Google has revealed new cellular security mitigations that will be available for users and enterprises on its soon-to-be-released Android 14, and announced a new release schedule for Chrome Stable channel updates.
Boosting network security on Android 14
Even though 2G service has been shut down by most major network carriers, many devices are still able to connect to dwindling 2G cellular networks.
“This occurs automatically when 2G is the only network available, but this can also be remotely triggered in a malicious attack, silently inducing devices to downgrade to 2G-only connectivity and thus, ignoring any non-2G network,” Google noted.
Such capability can make devices susceptible to various types of attacks, including Stingray attacks.
“Stingrays are obscure yet very powerful surveillance and interception tools that have been leveraged in multiple scenarios, ranging from potentially sideloading Pegasus malware into journalist phones to a sophisticated phishing scheme that allegedly impacted hundreds of thousands of users with a single [false base station],” Google explained.
“This Stingray-based fraud attack, which likely downgraded device’s connections to 2G to inject SMSishing payloads, has highlighted the risks of 2G connectivity.”
With Android 14 set to be released soon, Google will enable IT administrators and users to disable 2G support on managed and personal devices, respectively.
For additional cellular security, Google announced an option that allows users to disable support for cellular null ciphers, which are still commonly used by commercial networks and can expose user voice and SMS traffic to interception.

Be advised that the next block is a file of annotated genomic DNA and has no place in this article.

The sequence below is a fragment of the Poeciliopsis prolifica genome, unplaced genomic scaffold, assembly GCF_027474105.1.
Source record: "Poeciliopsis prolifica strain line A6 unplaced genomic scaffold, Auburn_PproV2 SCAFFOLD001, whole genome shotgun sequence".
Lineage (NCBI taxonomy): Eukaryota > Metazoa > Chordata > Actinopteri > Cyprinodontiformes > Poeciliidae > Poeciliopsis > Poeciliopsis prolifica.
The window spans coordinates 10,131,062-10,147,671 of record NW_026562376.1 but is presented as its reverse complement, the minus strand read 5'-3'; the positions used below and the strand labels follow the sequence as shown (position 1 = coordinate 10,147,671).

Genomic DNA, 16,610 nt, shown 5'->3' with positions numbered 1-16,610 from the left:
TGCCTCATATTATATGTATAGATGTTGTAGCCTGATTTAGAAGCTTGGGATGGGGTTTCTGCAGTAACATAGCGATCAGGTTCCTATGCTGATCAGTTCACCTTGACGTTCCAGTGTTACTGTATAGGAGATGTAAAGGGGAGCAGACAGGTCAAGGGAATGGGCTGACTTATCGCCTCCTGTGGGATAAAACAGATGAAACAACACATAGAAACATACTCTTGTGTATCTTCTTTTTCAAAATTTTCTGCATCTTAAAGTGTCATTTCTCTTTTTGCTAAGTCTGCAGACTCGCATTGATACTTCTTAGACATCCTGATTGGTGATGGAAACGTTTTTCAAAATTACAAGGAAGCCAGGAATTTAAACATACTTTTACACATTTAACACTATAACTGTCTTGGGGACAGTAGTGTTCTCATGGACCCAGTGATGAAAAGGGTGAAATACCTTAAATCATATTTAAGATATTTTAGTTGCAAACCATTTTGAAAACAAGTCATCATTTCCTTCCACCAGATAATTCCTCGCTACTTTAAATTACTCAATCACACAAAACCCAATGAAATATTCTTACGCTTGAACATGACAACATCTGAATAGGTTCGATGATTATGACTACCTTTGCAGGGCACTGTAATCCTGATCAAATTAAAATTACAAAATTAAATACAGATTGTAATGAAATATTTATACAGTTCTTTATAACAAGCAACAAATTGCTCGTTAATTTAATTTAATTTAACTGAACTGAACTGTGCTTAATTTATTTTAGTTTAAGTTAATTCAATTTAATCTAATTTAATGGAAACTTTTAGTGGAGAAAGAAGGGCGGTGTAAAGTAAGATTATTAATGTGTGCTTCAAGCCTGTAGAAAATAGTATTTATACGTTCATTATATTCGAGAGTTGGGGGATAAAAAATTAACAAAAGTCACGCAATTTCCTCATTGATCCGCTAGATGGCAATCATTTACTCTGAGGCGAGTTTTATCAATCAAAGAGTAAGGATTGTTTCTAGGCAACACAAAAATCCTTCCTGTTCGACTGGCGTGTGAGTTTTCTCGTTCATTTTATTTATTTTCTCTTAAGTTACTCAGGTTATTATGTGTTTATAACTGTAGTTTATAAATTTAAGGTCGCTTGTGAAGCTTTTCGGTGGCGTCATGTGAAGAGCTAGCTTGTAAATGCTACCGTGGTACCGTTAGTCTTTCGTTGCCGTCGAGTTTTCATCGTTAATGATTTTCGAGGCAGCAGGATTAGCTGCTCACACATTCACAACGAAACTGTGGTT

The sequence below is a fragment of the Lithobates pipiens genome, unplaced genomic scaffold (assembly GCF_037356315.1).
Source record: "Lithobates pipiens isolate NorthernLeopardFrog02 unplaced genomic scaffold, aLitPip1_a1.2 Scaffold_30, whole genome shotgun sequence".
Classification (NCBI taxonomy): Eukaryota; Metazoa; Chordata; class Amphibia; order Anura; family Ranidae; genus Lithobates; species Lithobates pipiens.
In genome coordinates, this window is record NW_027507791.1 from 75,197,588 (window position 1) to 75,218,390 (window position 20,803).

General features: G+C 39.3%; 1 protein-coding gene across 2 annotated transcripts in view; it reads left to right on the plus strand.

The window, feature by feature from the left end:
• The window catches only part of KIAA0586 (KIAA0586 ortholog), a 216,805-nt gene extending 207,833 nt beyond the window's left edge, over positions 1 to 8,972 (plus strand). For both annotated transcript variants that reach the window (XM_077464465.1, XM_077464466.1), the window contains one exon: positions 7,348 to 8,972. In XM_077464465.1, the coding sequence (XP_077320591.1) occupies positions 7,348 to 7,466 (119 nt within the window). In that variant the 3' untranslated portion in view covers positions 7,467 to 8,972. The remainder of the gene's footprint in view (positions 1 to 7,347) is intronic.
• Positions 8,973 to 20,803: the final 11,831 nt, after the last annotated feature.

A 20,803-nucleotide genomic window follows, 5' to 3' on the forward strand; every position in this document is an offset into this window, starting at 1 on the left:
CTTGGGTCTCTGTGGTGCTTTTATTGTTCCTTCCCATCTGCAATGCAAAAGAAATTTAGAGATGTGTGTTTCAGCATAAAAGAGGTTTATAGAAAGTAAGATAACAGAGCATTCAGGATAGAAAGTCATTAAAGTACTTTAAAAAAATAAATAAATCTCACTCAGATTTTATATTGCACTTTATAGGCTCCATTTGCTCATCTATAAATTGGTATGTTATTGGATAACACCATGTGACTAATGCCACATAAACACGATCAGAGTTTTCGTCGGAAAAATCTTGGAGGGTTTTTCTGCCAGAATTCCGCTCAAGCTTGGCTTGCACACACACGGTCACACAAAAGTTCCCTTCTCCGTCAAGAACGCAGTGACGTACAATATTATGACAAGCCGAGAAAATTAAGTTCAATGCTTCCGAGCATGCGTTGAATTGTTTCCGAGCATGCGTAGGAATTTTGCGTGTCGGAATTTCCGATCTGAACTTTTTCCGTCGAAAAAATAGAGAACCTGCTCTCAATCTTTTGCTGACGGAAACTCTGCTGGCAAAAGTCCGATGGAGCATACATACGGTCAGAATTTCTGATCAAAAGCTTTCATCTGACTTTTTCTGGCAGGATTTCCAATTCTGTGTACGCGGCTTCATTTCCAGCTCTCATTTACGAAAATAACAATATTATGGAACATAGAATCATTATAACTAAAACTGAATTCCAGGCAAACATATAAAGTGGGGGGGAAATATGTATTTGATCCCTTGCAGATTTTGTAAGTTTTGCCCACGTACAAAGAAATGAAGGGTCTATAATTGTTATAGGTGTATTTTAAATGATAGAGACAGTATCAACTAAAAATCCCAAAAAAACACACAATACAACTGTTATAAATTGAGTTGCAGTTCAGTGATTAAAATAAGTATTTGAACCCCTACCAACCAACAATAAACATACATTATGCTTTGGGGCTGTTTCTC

“Some commercial Stingrays provide functionality to trick devices into believing ciphering is not supported by the network, thus downgrading the connection to a null cipher and enabling traffic interception,” the company added.
The option that disables cellular null ciphers support will be available to devices that adopt the latest radio hardware abstraction layer (HAL). Users will still be able to make emergency calls over an unciphered connection.
Speeding up Chrome security updates
With Chromium being an open-source project, the source code is available for everyone to review or submit changes. While this can be useful (testing fixes, discovering bugs), it can also help threat actors create exploits that could potentially harm users who haven’t yet received the patched version.
With the introduction of Chrome 116, Stable channel updates will be available to users on a weekly basis.
“Chrome began releasing Stable channel updates every two weeks in 2020, with Chrome 77, as a way to help reduce the patch gap. Before Chrome 77, our patch gap averaged 35 days. Since moving the biweekly release cadence, the patch gap has been reduced to around 15 days. The switch to weekly updates allows us to ship security fixes even faster, and further reduce the patch gap,” noted Amy Ressler, senior technical program manager at Chrome Security Team.
This way, security fixes will be shipped 3.5 days sooner, helping to reduce n-day attacks.
Users simply have to review notifications on their desktops or mobile devices that announce an accessible Chrome update, and promptly run the update.